Stapp's latest solo release, The Space Between The Shadows, is a lie. Disguised as our friend, Stapp offers a nostalgic trip to the Creed days of yore, but upon closer inspection, the release is hollow and impossible to take seriously. "It's hard to forgive, even harder to forget," Stapp sings on "Name," "I am a son without a father." In the video for "Purpose for Pain," Stapp's interpretative condemnation of child abuse makes it seem like he's got corpses buried in his backyard. "Fell into the light, thrown from the abyss, screamed so many nights, not going out like this," Stapp sings. "I fought the devil and he won." Meanwhile, "Face of the Sun," Stapp's pump-up track, is just plain cheesy. "Fight until the end, in the name of love," he calls out with great solemnity. The closing track, "The Last Hallelujah," is so engulfed in its own dramatics it almost becomes satirical.

For years Stapp has been assaulted by his demons, and he has somehow emerged from each near-death experience still charismatic and optimistic for the future. His journey to sobriety and beyond is no doubt admirable, but it's hard to take the testament of Scott Stapp. Any vague guise of sentimentality is overshadowed by the album's clear lack of vulnerability. The cover art, most likely meant to convey a Stapp enlightened by his experiences, just paints the singer as a self-obsessed white guy.

But maybe this is part of his journey. Maybe Stapp is just going through the motions he needs in order to find a resolution. "Gone Too Soon" may be hard to take seriously on its own, but when placed in the right context, it's clearly a well-intentioned ode to his fallen rock compatriots. The Space Between The Shadows is cheesy and lame and sounds like our dads made a rock band, but it's comforting to know that at least Stapp isn't a dick, and at least Creed fans of the past and present don't have to worry about their beloved rock singer ending up like Wes Scantlin.

California surf-rockers Waaves' fourth album Afraid of Heights Came Out, and the critical consensus has solified around two key points: 1) It's pretty freaking good, and 2) It sounds a lot like Nirvana. Does Wavves frontman Nathan Williams have aspirations of being the new Next Kurt Cobain? That's a crown that's been placed on many heads in the past 20 years, and it comes with its own set of rules. You should be a rock star, or at the very least not a pop star. You should be "real," which in this case means grungy, and kind of a rebel. You should be able to look comfortable and also slightly uncomfortable with the prospect of blogs and magazines calling you the voice of your generation. (It goes without saying that you also should probably be a white dude.)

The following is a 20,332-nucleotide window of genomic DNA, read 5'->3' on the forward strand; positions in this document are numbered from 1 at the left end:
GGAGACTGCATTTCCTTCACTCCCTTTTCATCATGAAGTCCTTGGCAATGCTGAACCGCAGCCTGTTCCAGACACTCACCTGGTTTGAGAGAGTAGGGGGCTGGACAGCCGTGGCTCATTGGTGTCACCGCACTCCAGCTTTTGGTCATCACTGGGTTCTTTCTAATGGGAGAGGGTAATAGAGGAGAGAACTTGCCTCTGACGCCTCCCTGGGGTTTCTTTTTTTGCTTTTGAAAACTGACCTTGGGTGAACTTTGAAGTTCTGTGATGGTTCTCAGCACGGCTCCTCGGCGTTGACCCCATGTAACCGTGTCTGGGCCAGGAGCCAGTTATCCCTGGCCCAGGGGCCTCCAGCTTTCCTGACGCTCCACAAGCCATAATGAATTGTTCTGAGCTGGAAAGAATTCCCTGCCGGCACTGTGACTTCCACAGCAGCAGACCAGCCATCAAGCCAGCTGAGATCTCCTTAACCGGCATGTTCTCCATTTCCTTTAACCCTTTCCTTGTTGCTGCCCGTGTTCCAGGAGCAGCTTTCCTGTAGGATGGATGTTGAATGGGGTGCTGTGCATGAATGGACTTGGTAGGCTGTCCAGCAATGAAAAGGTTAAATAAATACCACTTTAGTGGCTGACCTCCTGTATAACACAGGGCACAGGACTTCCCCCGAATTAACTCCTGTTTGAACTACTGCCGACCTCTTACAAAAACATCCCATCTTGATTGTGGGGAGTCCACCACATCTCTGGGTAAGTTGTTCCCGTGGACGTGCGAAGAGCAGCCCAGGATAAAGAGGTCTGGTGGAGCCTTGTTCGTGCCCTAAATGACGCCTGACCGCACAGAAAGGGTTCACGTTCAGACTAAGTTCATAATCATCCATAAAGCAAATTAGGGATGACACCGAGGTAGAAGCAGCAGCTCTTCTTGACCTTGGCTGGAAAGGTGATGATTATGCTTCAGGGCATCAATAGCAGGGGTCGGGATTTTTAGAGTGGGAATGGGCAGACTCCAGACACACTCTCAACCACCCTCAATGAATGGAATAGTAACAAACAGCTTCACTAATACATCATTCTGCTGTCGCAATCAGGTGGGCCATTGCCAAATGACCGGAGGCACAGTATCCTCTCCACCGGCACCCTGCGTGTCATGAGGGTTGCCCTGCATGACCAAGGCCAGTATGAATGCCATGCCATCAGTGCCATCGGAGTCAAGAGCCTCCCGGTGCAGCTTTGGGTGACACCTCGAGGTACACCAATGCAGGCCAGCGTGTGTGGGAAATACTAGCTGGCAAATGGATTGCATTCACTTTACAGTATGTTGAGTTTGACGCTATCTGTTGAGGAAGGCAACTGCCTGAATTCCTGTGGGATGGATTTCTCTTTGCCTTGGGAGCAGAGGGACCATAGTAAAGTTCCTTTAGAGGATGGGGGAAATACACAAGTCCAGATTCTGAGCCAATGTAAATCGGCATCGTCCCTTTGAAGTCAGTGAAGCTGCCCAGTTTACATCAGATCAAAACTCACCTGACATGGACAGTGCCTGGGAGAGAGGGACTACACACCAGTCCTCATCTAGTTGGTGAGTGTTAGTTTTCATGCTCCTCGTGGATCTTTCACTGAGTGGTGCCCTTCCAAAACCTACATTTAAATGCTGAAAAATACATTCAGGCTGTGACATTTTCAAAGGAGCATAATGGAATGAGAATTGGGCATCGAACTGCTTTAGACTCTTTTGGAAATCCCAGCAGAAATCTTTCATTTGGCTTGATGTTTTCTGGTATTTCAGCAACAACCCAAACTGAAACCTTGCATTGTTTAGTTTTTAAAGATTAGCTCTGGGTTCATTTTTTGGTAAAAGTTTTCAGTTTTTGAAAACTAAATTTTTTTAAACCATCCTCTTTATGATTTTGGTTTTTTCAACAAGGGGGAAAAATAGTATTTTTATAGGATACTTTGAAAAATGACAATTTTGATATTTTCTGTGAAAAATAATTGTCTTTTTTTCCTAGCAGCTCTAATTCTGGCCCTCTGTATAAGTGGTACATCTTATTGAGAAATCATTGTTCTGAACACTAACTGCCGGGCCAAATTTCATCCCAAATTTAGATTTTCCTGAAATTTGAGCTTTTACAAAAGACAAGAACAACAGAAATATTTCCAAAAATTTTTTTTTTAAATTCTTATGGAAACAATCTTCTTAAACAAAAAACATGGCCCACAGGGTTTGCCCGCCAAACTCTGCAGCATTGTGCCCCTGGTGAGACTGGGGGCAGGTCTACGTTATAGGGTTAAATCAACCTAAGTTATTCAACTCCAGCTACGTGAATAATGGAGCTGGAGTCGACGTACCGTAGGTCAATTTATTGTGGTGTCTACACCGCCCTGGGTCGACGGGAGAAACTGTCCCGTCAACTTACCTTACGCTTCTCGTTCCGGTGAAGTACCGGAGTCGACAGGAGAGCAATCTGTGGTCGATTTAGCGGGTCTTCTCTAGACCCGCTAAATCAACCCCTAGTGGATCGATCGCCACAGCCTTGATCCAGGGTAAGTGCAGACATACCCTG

As Wavves' Williams prepares to assume this throne, let's see what the crown has meant to the former Next Kurt Cobains of years past.

Bush

Why They Were the Next Nirvana: In the wake of Cobain's death, Gavin Rossdale and Bush weren't shy about making a grab for the same level of commercial dominance that Nirvana enjoyed—which, since this was the '90s, earned them the derisive label "bubble-grunge." Despite the critics, Bush achieved its goals, earning a no. 1 album and a handful of Top 40 singles.

What Happened Next: Bush enjoyed the same slow slide out of relevance as the acts they were emulating, but the band's commercial success ensured its legacy. The permanently nostalgic children of the '90s were too young for the authenticity debates; to them, there's no conflict in putting "Glycerine" between "Lithium" and "Jeremy" on a "Remember the '90s?" playlist.

Puddle of Mudd

Why They Were the Next Nirvana: As grunge turned into nu-metal, radio DJs began looking for a standard-bearer who could represent the genre in the same way Cobain had done for grunge. With his blonde locks and dour persona, Puddle of Mudd's Wes Scantlin seemed perfect.

What Happened Next: Puddle Of Mudd's record sales were (and continue to be) impressive for the 21st century musical landscape, but the band never approached the level of cultural import to justify the Next Nirvana tag.

The Vines

Why They Were the Next Nirvana: In the wave of retro bands that were going to save rock and roll in 2002, every one needed a historical analogue. The Strokes were the new Velvet Underground, the Hives the next Rolling Stones. That left Australia's Vines as the new Nirvana, thanks to frontman Craig Nicholls' raw vocals and reputation for being "difficult." (Again, the fact that Nicholls kind of looked like Kurt Cobain didn't hurt either.)

What Happened Next: The band changed their sound, the wave of "The" bands petered out, and soon no one was calling the Vines the next anything.

Jay Reatard

Why He Was the Next Nirvana: Jay's rollicking live shows, intense fanbase and outsider charm caught the eye of record labels, who promised the pop-punker they would make him "the next Kurt Cobain." He turned them down, which only made the title even more fitting.

What Happened Next: Reatard died in his sleep in 2010, only a few months shy of his 30th birthday. That's the downside of being the next Kurt Cobain; if the prediction comes true, you're not going to have a happy ending.

Justin Bieber

Why He Was the Next Nirvana: In the words of a probably fake image meme, because "people just don't understand me."

What Happened Next: Justin went on to break the record for the most followers in Twitter history, something Kurt Cobain never accomplished.